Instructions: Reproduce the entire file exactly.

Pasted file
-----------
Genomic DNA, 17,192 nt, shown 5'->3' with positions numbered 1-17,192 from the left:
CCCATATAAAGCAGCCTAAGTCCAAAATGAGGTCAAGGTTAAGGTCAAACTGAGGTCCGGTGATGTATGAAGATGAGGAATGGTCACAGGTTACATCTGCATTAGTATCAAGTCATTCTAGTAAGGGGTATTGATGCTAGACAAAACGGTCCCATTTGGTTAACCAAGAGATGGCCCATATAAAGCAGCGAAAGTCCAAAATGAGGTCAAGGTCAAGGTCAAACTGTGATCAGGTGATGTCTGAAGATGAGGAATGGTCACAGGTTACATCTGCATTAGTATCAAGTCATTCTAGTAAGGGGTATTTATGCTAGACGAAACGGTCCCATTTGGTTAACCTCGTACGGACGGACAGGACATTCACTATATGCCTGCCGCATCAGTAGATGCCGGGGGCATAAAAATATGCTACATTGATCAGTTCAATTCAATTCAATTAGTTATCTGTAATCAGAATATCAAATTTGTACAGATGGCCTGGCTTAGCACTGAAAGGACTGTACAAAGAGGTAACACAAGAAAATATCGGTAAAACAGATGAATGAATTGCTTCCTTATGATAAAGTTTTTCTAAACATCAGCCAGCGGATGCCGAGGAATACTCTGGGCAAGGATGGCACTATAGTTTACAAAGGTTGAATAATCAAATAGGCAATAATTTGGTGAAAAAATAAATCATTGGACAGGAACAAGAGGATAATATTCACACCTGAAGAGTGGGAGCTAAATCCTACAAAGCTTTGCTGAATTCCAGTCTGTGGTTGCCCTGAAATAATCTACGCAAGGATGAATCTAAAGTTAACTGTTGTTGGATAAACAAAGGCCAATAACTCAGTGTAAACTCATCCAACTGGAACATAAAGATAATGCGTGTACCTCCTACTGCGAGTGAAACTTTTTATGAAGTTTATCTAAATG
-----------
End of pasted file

Genomic DNA, 17,192 nt, shown 5'->3' with positions numbered 1-17,192 from the left:
CCCATATAAAGCAGCCTAAGTCCAAAATGAGGTCAAGGTTAAGGTCAAACTGAGGTCCGGTGATGTATGAAGATGAGGAATGGTCACAGGTTACATCTGCATTAGTATCAAGTCATTCTAGTAAGGGGTATTGATGCTAGACAAAACGGTCCCATTTGGTTAACCAAGAGATGGCCCATATAAAGCAGCGAAAGTCCAAAATGAGGTCAAGGTCAAGGTCAAACTGTGATCAGGTGATGTCTGAAGATGAGGAATGGTCACAGGTTACATCTGCATTAGTATCAAGTCATTCTAGTAAGGGGTATTTATGCTAGACGAAACGGTCCCATTTGGTTAACCTCGTACGGACGGACAGGACATTCACTATATGCCTGCCGCATCAGTAGATGCCGGGGGCATAAAAATATGCTACATTGATCAGTTCAATTCAATTCAATTAGTTATCTGTAATCAGAATATCAAATTTGTACAGATGGCCTGGCTTAGCACTGAAAGGACTGTACAAAGAGGTAACACAAGAAAATATCGGTAAAACAGATGAATGAATTGCTTCCTTATGATAAAGTTTTTCTAAACATCAGCCAGCGGATGCCGAGGAATACTCTGGGCAAGGATGGCACTATAGTTTACAAAGGTTGAATAATCAAATAGGCAATAATTTGGTGAAAAAATAAATCATTGGACAGGAACAAGAGGATAATATTCACACCTGAAGAGTGGGAGCTAAATCCTACAAAGCTTTGCTGAATTCCAGTCTGTGGTTGCCCTGAAATAATCTACGCAAGGATGAATCTAAAGTTAACTGTTGTTGGATAAACAAAGGCCAATAACTCAGTGTAAACTCATCCAACTGGAACATAAAGATAATGCGTGTACCTCCTACTGCGAGTGAAACTTTTTATGAAGTTTATCTAAATG